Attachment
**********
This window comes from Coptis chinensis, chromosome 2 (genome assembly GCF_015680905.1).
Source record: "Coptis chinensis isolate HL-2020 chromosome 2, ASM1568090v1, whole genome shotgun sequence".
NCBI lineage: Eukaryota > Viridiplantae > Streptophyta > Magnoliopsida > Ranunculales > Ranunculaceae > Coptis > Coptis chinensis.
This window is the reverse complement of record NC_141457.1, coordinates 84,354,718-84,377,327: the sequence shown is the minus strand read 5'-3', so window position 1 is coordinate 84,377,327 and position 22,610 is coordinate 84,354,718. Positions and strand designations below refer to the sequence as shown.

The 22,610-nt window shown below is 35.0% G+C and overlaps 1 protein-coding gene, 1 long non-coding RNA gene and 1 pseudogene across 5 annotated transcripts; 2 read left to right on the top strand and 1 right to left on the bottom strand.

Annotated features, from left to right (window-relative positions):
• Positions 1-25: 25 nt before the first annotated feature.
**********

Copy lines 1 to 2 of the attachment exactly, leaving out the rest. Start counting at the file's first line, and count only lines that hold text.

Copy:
This window comes from Coptis chinensis, chromosome 2 (genome assembly GCF_015680905.1).
Source record: "Coptis chinensis isolate HL-2020 chromosome 2, ASM1568090v1, whole genome shotgun sequence".